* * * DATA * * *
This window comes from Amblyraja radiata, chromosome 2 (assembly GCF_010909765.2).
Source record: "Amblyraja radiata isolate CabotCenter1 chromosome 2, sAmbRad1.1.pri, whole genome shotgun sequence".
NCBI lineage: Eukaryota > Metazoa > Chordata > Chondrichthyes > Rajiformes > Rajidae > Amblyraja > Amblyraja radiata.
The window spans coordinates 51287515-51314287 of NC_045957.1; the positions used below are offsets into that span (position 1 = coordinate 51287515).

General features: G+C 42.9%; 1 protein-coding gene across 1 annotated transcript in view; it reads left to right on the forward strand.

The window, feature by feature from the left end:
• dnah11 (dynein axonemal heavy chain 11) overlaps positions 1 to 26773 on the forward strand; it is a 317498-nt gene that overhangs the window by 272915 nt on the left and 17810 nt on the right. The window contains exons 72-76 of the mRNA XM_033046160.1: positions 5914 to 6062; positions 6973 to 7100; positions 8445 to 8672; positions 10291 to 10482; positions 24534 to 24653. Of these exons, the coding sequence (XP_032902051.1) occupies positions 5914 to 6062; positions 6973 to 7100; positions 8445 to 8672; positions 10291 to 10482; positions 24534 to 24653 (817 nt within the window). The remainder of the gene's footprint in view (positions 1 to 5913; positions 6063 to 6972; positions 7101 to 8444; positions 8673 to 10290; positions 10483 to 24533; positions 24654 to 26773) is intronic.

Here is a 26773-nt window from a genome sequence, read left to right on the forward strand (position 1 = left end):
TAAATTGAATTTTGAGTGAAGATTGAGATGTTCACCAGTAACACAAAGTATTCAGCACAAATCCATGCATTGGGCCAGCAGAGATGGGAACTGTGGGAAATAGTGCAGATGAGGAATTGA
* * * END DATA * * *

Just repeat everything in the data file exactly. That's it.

This window comes from Amblyraja radiata, chromosome 2 (assembly GCF_010909765.2).
Source record: "Amblyraja radiata isolate CabotCenter1 chromosome 2, sAmbRad1.1.pri, whole genome shotgun sequence".
NCBI lineage: Eukaryota > Metazoa > Chordata > Chondrichthyes > Rajiformes > Rajidae > Amblyraja > Amblyraja radiata.
The window spans coordinates 51287515-51314287 of NC_045957.1; the positions used below are offsets into that span (position 1 = coordinate 51287515).

General features: G+C 42.9%; 1 protein-coding gene across 1 annotated transcript in view; it reads left to right on the forward strand.

The window, feature by feature from the left end:
• dnah11 (dynein axonemal heavy chain 11) overlaps positions 1 to 26773 on the forward strand; it is a 317498-nt gene that overhangs the window by 272915 nt on the left and 17810 nt on the right. The window contains exons 72-76 of the mRNA XM_033046160.1: positions 5914 to 6062; positions 6973 to 7100; positions 8445 to 8672; positions 10291 to 10482; positions 24534 to 24653. Of these exons, the coding sequence (XP_032902051.1) occupies positions 5914 to 6062; positions 6973 to 7100; positions 8445 to 8672; positions 10291 to 10482; positions 24534 to 24653 (817 nt within the window). The remainder of the gene's footprint in view (positions 1 to 5913; positions 6063 to 6972; positions 7101 to 8444; positions 8673 to 10290; positions 10483 to 24533; positions 24654 to 26773) is intronic.

Here is a 26773-nt window from a genome sequence, read left to right on the forward strand (position 1 = left end):
TAAATTGAATTTTGAGTGAAGATTGAGATGTTCACCAGTAACACAAAGTATTCAGCACAAATCCATGCATTGGGCCAGCAGAGATGGGAACTGTGGGAAATAGTGCAGATGAGGAATTGA